Visitor numbers to Shetland Museum and Archive have plunged by over 90 per cent as a result of the coronavirus pandemic.
Chief executive of Shetland Amenity Trust Mat Roberts highlighted the figures at the end of the annual general meeting, which was held behind closed doors.
A total of 906 visitors were welcomed during July and August – 93 per cent lower than in 2019.
It follows new safety measures aimed at restricting visitor numbers to enable social distancing and increase cleaning and hygiene.
But despite the massive drop, most – 84 per cent – of the available slots were booked, and 77 per cent of visitors to the museum were tourists.
It comes after the museum re-opened to visitors on 15th July.
That made it one of the first public buildings in the isles to re-open after the Covid-19 crisis forced a country-wide lockdown.
A new online booking system is now in place restricting visitor numbers and enabling track and trace where required.
A one-way system and social distancing measures enable visitors to stay safe. The cafe area was adapted to provide a socially distanced picnic area.
Meanwhile, the Sumburgh Head reopened to visitors on 26th July. A total of 463 paying visitors came to the attraction over the four week period in which it was open – 61 per cent down on 2019.
There were also a large number of non-paying visitors to the outside areas of the site. The trust says a marked effort was made to encourage non-ticket holders to make a donation to support its upkeep.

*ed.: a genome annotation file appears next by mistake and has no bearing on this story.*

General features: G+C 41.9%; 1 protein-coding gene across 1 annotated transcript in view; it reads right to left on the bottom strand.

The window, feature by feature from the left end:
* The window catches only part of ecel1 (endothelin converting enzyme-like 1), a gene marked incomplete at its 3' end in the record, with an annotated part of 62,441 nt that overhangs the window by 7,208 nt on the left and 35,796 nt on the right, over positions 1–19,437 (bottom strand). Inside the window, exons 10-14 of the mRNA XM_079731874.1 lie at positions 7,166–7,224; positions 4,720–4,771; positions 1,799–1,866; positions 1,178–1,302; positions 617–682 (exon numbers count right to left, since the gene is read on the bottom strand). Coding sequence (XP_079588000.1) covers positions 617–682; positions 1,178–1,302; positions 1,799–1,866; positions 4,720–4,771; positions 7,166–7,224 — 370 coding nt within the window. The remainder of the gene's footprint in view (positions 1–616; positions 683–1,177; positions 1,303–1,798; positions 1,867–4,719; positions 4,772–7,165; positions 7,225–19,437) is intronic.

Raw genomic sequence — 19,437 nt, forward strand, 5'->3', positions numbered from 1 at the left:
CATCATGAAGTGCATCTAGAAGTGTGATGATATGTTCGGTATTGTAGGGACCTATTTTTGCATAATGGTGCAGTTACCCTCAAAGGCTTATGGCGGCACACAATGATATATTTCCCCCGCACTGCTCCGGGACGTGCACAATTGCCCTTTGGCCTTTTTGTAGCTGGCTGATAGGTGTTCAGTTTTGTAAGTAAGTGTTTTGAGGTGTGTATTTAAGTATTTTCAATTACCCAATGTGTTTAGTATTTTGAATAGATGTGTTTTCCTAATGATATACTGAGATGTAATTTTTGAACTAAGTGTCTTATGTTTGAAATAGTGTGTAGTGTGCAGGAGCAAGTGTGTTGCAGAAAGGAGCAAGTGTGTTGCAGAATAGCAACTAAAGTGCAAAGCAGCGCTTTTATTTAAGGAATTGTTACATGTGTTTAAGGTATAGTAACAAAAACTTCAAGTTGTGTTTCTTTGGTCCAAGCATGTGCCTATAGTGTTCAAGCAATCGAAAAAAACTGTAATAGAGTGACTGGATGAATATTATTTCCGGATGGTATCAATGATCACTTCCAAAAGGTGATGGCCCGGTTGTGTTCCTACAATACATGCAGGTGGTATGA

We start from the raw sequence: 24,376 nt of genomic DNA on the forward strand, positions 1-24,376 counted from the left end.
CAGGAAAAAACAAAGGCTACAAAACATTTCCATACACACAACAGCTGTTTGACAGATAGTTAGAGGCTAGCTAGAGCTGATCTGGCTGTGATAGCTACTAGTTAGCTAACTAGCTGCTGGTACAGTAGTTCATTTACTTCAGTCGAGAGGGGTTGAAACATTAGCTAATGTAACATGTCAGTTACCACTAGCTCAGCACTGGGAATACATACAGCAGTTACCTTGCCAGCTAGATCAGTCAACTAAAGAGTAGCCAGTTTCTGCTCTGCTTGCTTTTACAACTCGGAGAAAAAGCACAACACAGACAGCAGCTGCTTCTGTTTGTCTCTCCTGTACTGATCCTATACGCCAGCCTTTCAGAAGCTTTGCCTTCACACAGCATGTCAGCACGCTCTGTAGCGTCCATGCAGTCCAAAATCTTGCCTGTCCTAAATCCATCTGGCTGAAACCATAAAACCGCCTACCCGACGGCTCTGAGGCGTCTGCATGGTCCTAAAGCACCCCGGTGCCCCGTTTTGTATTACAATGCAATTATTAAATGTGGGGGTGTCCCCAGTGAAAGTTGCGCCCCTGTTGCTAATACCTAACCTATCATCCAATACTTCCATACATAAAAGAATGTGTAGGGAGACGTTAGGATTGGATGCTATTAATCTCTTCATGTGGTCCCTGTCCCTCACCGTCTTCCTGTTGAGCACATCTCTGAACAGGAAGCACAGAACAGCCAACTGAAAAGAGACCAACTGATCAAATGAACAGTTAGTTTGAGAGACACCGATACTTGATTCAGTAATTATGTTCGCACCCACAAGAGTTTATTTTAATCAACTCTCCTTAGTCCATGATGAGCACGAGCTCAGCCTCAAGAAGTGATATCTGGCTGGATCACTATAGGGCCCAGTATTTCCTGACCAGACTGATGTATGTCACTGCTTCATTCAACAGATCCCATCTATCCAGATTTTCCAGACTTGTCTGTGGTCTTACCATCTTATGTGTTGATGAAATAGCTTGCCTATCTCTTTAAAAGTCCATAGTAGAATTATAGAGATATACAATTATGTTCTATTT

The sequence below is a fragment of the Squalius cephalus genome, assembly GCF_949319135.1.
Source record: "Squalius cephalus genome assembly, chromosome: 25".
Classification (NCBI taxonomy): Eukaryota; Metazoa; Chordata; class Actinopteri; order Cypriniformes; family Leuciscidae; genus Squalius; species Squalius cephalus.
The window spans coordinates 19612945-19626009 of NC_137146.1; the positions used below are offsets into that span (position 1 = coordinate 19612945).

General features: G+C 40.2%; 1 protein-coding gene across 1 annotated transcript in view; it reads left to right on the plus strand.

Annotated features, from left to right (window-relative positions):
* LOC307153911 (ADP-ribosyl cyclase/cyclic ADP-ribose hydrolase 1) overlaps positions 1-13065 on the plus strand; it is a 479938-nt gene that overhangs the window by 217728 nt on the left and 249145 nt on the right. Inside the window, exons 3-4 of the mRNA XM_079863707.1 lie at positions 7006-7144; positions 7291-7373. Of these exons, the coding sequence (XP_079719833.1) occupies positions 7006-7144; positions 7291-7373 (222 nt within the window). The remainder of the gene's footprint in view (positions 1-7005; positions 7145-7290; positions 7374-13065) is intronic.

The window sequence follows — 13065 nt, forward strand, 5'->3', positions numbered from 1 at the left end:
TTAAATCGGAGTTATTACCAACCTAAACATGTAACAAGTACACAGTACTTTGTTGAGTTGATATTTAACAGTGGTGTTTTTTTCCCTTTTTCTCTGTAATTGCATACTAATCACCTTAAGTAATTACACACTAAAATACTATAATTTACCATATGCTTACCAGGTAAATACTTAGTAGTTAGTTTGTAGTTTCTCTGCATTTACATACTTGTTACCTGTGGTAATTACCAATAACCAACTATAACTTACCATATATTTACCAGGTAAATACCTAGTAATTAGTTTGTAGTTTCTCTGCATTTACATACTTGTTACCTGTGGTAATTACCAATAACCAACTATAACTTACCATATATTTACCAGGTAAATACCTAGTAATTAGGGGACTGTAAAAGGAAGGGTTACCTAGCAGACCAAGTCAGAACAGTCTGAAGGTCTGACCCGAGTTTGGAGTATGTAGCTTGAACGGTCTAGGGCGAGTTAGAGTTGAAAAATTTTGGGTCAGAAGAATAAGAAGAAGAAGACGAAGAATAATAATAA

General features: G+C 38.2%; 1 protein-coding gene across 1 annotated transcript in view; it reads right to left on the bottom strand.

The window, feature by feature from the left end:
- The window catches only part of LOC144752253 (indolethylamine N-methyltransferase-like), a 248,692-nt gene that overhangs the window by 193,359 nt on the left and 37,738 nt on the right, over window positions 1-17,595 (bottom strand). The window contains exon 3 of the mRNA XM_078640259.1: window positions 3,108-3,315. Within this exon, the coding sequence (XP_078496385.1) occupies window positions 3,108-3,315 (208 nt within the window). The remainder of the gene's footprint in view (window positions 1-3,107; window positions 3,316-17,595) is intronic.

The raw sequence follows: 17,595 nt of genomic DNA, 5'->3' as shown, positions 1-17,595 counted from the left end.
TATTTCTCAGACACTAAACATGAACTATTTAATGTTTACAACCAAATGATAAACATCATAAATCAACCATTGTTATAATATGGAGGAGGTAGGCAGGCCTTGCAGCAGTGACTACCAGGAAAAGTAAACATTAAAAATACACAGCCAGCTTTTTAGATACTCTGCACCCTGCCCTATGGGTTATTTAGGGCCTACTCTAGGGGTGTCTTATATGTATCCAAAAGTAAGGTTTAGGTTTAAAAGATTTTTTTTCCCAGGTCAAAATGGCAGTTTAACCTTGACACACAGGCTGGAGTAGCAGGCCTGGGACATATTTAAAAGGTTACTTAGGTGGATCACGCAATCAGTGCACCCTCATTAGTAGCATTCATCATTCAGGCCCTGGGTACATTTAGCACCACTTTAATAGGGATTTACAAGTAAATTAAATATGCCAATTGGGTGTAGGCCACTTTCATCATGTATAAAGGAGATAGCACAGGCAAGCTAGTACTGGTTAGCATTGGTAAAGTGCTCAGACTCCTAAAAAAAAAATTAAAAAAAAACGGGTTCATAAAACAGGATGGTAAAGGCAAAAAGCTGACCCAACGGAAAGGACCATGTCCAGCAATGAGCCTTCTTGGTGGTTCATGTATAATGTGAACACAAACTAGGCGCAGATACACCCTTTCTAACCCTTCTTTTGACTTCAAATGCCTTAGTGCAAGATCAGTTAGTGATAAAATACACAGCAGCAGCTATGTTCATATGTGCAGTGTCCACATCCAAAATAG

Mr Roberts admitted it had been a “challenging” year, but he insisted there was good news too, with announcements expected soon on new trustees coming onto the board and major efforts having taken place to plug a gender pay gap.
“The take-away stat is that even when we fill every slot we’ve got available, we’re still 90 per cent down on last year’s numbers,” he said.
“Even success today, under Covid, is a 90 per cent reduction on people going to the museum.”
The figures have come ahead of stricter rules from the Scottish government, which limit the number of people allowed in a social gathering to six from two households.
Mr Roberts said “the rule of six” was also going to have an impact on the trust.
“It’s a simple rule, but it’s quite hard to implement,” he said.
News is expected later this week on four new trustees joining the organisation. Former SIC member Frank Robertson is stepping down after 20 years.
“We had the strongest ever field of applications for trustees,” Mr Roberts added.
“They were selected from a stronger and more competitive field than I’ve seen in the last few years,” he added.
Staff training and consultation has also been undertaken, with both sector and government guidelines being kept under “constant review” to ensure the trust is compliant and achieving best practice.